Griffintown – From the early nineteenth century until the early 1960’s it was known as Griffintown, a name given to a southwest part of downtown Montreal by Irish immigrants who first populated the area. The area stretches as far north as Notre-Dame street and is roughly bounded on the east by McGill street and on the west by Guy street. It is still referred to as Griffintown today even though it was re-zoned as an industrial area in 1962. Many buildings were torn down at the time to make way for the construction of the Bonaventure Expressway.
It is now undergoing another major transformation. Several huge development projects were announced in 2007 and buildings are going up again – way up. Condominium towers are reaching for the sky and deep pits are being dug on at least 20 other projects throughout the area. It has some urban planners scratching their heads, speculating about how it could and should be done right. In an area so much a part of Montreal’s development and so rich in history, there are those also asking hard questions and fighting to maintain a part of that cultural heritage.
How many people are aware that Griffintown is still home to one of the oldest functioning stables on the island, ‘The Horse Palace’? The stable originally built about 150 years ago is still in use by the caleche drivers of Old Montreal.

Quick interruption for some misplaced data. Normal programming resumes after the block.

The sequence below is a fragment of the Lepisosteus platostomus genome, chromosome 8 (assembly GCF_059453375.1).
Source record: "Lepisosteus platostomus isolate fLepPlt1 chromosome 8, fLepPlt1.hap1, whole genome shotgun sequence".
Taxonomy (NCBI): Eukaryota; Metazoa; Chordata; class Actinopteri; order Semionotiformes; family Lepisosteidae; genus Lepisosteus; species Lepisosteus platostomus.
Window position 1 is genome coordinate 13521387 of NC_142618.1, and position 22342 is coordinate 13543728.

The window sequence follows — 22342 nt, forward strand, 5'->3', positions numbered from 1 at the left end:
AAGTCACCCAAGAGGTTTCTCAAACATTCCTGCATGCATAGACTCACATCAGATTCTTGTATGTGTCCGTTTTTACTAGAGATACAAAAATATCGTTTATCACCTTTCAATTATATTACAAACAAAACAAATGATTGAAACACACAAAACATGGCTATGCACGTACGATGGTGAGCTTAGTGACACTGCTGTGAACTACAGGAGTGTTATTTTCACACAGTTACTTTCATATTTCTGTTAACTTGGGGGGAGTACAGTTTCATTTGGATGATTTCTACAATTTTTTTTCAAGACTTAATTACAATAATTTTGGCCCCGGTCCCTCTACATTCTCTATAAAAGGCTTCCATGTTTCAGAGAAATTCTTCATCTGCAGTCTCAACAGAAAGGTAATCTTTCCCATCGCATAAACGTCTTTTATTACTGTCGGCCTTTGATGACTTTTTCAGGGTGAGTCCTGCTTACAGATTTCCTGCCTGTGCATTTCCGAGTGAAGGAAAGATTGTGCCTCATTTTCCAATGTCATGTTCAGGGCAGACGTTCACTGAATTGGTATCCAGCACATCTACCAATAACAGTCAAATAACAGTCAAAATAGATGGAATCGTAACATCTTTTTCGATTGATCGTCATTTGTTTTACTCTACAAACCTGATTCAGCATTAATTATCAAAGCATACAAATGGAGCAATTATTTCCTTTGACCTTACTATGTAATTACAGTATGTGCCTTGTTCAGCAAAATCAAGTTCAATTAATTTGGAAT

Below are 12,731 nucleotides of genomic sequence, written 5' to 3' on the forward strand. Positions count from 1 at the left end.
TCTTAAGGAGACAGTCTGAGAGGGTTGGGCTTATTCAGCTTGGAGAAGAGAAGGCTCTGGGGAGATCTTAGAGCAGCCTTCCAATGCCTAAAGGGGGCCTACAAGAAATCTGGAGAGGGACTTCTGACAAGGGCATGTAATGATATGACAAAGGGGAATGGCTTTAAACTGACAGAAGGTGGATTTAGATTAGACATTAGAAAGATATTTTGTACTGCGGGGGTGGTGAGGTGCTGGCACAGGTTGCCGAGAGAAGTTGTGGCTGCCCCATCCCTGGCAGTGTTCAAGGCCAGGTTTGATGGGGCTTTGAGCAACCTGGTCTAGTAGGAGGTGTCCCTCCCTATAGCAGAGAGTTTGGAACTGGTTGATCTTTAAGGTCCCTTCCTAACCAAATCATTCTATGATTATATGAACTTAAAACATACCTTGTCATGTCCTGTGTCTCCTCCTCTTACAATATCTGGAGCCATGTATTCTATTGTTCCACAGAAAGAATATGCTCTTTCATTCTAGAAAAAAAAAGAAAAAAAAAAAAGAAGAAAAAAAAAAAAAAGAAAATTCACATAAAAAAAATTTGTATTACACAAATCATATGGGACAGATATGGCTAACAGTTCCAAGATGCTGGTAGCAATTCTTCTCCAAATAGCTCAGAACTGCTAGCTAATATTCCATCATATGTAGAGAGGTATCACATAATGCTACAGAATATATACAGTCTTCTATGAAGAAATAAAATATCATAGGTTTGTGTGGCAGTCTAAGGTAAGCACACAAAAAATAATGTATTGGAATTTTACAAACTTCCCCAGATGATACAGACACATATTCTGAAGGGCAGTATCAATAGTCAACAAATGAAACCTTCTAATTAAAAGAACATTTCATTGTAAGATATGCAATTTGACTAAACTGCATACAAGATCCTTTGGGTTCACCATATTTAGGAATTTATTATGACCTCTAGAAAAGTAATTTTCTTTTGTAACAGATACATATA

Or the name of the popular restaurant ‘Joe Beef’ located in the Griffintown/Little Burgundy area was inspired by one Charles McKiernan, a 19th-century Irish immigrant who earned the epithet through his knack of finding meat and provisions in times of need, hence given the name ‘Joe Beef’? Or that Rosie O’Donnell, when searching for her family roots in an episode of the TV show ‘Who Do You Think You Are?’, found a connection right here in our own backyard? She discovered her ancestors who immigrated from Ireland, first arrived at Montreal’s Griffintown in the 1850’s, before leaving Canada for New Jersey.
Need I mention the St.Patrick’s Day parade, turning us all into happy little Leprechauns every spring since 1824? On that day there are no cultural divides between us, we all go green sporting ‘Kiss Me I’m Irish’ on everything from t-shirts to painted faces. Erin Go Bragh!
And for the ghost hunters in you, there is the story of Mary Gallagher, a prostitute who was brutally murdered in 1879 and is rumoured to return every seven years to William Street in search of her head…
The name Griffintown originated from a woman named Mary Griffin – and it came to be through a somewhat shady transaction. The area (under British administration at the time – our conquerors of 1760), then known as Nazareth Fief was leased to Thomas McCord by the nuns of Hotel Dieu. While he was away in Great Britain attending to business, a crooked associate of his sold the land illegally to Mrs. Mary Griffin. About 1804, she submitted a detailed plan to subdivide the region into small lots designed for the anticipated arrival of workers. After a series of lengthy court actions, McCord eventually succeeded in getting the land back, but by that time the deed was done and the name of Griffin had become synonymous with the area.
Irish immigrant labourers began arriving in the early and mid-1800s to escape some of the harsh